There is a concept in risk theory termed the “social amplification of risk”. Normally this takes the form of a minor risk being blown out of all proportion by public reaction to it.
One of the most perplexing problems in risk analysis is why some relatively minor risks or risk events, as assessed by technical experts, often elicit strong public concerns and result in substantial impacts upon society and economy. (Kasperson et al 1988)
The public response is mostly an overreaction to the risk, the actual “chance of harm” and the magnitude of the actual expected effects. Examples that have elicited huge public fear have included the BSE crisis, nuclear issues and the MMR vaccine (links to autism). As public fear spreads the risk is blown out of all proportion.
Collectively, climate activists, the IPCC and world governments, aided and abetted by climate scientists have done the opposite. They’ve taken a poorly quantified risk that is based on imperfect models and uncertain science and created a systematic and deliberate attempt at amplification.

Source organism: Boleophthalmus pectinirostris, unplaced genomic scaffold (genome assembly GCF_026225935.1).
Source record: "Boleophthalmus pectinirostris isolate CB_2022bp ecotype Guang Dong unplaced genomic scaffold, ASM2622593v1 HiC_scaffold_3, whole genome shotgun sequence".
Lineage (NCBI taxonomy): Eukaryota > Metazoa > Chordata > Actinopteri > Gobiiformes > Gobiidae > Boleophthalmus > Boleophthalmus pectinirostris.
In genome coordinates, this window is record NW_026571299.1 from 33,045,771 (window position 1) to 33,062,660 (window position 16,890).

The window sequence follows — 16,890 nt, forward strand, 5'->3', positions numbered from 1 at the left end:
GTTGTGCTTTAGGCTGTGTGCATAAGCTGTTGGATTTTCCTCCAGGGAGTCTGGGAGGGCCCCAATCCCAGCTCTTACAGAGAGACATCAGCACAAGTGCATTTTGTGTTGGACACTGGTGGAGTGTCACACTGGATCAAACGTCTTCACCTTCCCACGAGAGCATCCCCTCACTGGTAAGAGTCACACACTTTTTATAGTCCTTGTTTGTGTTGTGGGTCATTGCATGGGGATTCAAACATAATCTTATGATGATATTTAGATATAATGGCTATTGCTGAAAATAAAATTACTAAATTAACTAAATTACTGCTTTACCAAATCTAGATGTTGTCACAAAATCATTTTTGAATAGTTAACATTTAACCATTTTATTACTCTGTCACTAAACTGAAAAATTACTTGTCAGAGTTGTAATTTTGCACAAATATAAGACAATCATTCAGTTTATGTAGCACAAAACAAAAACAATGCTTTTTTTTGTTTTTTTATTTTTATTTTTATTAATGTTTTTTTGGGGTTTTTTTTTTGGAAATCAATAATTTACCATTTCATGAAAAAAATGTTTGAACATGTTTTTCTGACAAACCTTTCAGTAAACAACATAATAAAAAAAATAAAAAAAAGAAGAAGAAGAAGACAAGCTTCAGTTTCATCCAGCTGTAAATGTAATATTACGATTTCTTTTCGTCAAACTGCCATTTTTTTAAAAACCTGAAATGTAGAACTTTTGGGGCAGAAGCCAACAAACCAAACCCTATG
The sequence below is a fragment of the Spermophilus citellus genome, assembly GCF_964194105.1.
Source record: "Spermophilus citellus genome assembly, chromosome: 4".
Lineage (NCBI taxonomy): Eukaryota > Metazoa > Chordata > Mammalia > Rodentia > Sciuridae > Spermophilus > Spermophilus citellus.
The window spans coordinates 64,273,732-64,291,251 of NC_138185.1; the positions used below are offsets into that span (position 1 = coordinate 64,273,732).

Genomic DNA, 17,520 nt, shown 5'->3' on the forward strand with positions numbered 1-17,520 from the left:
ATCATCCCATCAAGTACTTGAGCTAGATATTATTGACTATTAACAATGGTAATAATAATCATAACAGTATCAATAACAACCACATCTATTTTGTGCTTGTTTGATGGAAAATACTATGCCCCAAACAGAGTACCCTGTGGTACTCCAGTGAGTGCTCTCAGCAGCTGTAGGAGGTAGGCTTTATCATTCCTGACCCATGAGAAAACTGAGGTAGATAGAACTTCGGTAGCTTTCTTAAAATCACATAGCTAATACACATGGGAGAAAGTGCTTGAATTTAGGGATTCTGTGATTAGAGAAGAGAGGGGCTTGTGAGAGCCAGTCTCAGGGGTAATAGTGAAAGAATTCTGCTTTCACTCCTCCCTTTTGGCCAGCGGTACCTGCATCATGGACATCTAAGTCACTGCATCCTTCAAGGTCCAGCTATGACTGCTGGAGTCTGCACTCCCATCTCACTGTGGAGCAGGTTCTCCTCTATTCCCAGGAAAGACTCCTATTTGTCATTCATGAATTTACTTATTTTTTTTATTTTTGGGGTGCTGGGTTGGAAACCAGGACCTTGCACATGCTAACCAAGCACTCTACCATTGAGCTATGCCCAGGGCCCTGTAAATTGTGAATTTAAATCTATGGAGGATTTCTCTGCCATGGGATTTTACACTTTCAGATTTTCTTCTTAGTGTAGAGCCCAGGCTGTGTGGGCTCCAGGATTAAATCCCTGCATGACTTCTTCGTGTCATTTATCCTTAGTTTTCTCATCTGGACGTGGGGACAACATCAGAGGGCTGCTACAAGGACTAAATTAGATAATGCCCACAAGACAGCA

As aptly described in Wikipedia, the social amplification of risk is damaging because it causes ripple effects (bold mine):
These ripple effects caused by the amplification of risk include enduring mental perceptions, impacts on business sales, and change in residential property values, changes in training and education, or social disorder. These secondary changes are perceived and reacted to by individuals and groups resulting in third-order impacts. As each higher-order impacts are reacted to, they may ripple to other parties and locations. Traditional risk analyses neglect these ripple effect impacts and thus greatly underestimate the adverse effects from certain risk events.
Let me see – the ‘low carbon economy’, green jobs (for the boys), oh and a whole generation of green-washed students, who can’t think for themselves.
IPCC assessments turned this on its head by neglecting a traditional risk approach and creating ripple effect impacts trying to get the social amplification they desired. As Dr Stephen Schneider famously said:
…we need to get some broad based support, to capture the public’s imagination. That, of course, means getting loads of media coverage. So we have to offer up scary scenarios, make simplified, dramatic statements, and make little mention of any doubts we might have. (Source)
This worked for a while but ecoactivists bemoaned that the public just doesn’t care enough. As I said previously I think they are just too sensible.